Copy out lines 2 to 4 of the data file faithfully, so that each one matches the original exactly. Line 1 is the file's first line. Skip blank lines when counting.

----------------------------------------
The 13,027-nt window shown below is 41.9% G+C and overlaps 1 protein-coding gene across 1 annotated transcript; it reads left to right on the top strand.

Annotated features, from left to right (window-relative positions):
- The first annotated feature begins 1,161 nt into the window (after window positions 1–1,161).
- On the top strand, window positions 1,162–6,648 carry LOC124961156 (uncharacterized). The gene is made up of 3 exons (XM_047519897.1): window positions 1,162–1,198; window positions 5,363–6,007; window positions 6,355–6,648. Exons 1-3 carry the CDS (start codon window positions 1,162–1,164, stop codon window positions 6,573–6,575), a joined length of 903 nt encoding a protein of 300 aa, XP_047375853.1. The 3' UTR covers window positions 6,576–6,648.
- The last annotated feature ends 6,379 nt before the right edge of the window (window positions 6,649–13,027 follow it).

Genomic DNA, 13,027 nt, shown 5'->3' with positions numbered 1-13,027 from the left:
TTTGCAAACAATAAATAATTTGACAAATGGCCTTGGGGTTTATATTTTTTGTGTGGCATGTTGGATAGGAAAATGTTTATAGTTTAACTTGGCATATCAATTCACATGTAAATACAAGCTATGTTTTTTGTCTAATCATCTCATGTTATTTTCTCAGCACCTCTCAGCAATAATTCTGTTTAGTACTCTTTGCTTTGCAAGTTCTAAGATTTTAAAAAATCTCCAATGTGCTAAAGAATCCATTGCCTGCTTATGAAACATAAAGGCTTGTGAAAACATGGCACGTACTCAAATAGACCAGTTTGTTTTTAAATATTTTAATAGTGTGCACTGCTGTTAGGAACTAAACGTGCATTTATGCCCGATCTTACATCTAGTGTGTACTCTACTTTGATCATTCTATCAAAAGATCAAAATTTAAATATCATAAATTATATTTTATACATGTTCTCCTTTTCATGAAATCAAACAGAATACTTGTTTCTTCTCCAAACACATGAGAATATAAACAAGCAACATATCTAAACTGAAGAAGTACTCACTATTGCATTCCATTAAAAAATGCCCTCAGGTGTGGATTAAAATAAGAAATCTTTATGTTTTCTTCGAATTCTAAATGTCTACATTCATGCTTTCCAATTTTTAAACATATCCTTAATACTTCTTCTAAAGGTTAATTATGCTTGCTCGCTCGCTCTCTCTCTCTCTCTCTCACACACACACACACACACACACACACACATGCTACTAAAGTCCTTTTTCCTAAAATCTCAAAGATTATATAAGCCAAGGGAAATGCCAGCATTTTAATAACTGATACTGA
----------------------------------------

Annotated features, from left to right (window-relative positions):
- The first annotated feature begins 1,161 nt into the window (after window positions 1–1,161).
- On the top strand, window positions 1,162–6,648 carry LOC124961156 (uncharacterized). The gene is made up of 3 exons (XM_047519897.1): window positions 1,162–1,198; window positions 5,363–6,007; window positions 6,355–6,648. Exons 1-3 carry the CDS (start codon window positions 1,162–1,164, stop codon window positions 6,573–6,575), a joined length of 903 nt encoding a protein of 300 aa, XP_047375853.1. The 3' UTR covers window positions 6,576–6,648.